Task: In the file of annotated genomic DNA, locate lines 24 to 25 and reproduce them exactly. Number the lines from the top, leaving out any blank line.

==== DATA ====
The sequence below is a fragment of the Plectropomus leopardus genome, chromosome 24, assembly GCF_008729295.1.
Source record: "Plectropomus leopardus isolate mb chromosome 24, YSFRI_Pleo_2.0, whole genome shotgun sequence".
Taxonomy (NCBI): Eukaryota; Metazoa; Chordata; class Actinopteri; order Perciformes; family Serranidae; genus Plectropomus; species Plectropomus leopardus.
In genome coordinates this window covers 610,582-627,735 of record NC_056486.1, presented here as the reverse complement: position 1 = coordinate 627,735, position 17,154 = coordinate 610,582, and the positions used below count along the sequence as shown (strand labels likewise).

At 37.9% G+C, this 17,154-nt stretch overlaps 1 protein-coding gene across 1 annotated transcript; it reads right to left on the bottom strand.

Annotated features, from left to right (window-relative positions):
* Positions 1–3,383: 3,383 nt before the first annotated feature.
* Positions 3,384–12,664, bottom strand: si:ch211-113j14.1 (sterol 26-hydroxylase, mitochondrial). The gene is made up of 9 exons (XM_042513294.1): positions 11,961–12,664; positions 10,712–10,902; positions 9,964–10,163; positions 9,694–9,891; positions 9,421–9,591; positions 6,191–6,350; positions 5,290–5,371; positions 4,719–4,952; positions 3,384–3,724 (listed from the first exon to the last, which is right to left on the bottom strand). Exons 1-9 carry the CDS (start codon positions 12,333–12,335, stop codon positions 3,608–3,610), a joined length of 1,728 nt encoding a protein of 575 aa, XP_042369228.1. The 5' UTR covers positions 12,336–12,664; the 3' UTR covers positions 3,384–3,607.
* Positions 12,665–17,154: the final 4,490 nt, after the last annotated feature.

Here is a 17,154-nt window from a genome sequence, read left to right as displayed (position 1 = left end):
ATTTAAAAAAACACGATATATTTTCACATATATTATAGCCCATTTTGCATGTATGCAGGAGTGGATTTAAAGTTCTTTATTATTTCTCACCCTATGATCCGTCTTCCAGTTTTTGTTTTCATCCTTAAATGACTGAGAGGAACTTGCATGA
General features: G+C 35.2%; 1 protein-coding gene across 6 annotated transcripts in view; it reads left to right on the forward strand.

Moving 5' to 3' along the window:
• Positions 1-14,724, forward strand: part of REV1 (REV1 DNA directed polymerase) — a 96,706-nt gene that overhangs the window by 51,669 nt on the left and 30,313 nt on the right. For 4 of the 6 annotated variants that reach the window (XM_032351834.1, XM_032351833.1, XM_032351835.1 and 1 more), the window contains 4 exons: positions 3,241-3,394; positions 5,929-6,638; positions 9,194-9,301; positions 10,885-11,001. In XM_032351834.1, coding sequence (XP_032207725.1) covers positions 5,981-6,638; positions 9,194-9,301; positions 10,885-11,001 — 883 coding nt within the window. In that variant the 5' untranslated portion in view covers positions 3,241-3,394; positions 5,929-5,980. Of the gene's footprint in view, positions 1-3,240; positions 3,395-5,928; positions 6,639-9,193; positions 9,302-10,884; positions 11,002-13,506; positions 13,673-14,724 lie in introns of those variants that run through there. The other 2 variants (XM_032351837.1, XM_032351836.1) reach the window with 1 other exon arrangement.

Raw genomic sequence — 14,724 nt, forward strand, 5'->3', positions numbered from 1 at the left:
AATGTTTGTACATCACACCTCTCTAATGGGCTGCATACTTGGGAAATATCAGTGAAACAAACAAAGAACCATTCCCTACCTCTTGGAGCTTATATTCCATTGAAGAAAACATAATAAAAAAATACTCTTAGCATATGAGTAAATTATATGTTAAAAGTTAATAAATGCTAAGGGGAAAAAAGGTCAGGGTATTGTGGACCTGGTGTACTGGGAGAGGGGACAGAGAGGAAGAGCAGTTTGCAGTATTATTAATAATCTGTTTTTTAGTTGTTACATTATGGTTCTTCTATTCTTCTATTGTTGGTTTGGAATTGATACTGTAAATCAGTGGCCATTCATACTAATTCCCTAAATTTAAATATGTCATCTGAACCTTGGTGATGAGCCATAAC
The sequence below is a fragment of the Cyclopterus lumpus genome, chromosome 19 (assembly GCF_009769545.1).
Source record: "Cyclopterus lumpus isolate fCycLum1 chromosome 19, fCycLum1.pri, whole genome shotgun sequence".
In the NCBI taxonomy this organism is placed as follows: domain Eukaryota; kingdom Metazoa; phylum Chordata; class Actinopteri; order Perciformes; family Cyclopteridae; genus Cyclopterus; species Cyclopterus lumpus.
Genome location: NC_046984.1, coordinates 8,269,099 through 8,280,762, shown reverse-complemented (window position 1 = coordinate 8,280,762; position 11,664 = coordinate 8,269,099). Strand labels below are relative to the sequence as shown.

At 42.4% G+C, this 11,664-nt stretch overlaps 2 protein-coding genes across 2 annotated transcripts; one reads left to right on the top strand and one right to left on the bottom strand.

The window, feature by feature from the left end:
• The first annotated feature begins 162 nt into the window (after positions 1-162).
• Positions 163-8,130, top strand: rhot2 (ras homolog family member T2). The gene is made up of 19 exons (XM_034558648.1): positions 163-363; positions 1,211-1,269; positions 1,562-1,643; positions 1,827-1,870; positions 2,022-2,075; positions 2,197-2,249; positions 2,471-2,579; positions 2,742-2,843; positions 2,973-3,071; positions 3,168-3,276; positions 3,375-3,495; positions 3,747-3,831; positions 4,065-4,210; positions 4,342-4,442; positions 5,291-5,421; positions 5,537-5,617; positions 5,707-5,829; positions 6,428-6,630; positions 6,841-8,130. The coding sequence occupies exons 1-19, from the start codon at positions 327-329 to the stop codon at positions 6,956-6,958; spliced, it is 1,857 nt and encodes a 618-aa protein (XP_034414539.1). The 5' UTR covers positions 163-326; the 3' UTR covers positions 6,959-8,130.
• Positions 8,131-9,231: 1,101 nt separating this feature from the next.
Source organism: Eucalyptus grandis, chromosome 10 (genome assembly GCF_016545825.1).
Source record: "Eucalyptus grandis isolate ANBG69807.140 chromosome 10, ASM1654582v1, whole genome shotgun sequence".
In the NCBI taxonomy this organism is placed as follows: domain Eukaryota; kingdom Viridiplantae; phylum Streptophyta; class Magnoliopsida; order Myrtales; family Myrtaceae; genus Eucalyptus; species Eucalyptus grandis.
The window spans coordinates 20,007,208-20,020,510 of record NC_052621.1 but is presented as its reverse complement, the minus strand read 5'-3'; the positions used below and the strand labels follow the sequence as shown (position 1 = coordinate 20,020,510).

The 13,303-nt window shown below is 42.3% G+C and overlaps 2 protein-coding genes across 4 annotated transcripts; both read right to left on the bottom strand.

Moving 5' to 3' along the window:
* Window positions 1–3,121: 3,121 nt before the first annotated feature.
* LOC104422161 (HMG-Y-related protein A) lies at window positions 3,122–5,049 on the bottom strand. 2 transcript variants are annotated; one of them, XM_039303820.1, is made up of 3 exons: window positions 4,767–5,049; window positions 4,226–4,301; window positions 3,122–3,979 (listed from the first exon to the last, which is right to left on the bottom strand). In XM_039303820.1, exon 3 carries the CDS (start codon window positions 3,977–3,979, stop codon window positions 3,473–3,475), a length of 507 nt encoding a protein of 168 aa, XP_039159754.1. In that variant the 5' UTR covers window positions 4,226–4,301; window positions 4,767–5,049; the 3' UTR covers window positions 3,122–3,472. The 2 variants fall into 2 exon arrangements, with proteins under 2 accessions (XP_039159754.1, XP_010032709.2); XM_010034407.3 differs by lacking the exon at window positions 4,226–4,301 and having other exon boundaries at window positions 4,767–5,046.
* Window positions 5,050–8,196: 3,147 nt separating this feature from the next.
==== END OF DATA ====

• Positions 163-8,130, top strand: rhot2 (ras homolog family member T2). The gene is made up of 19 exons (XM_034558648.1): positions 163-363; positions 1,211-1,269; positions 1,562-1,643; positions 1,827-1,870; positions 2,022-2,075; positions 2,197-2,249; positions 2,471-2,579; positions 2,742-2,843; positions 2,973-3,071; positions 3,168-3,276; positions 3,375-3,495; positions 3,747-3,831; positions 4,065-4,210; positions 4,342-4,442; positions 5,291-5,421; positions 5,537-5,617; positions 5,707-5,829; positions 6,428-6,630; positions 6,841-8,130. The coding sequence occupies exons 1-19, from the start codon at positions 327-329 to the stop codon at positions 6,956-6,958; spliced, it is 1,857 nt and encodes a 618-aa protein (XP_034414539.1). The 5' UTR covers positions 163-326; the 3' UTR covers positions 6,959-8,130.
• Positions 8,131-9,231: 1,101 nt separating this feature from the next.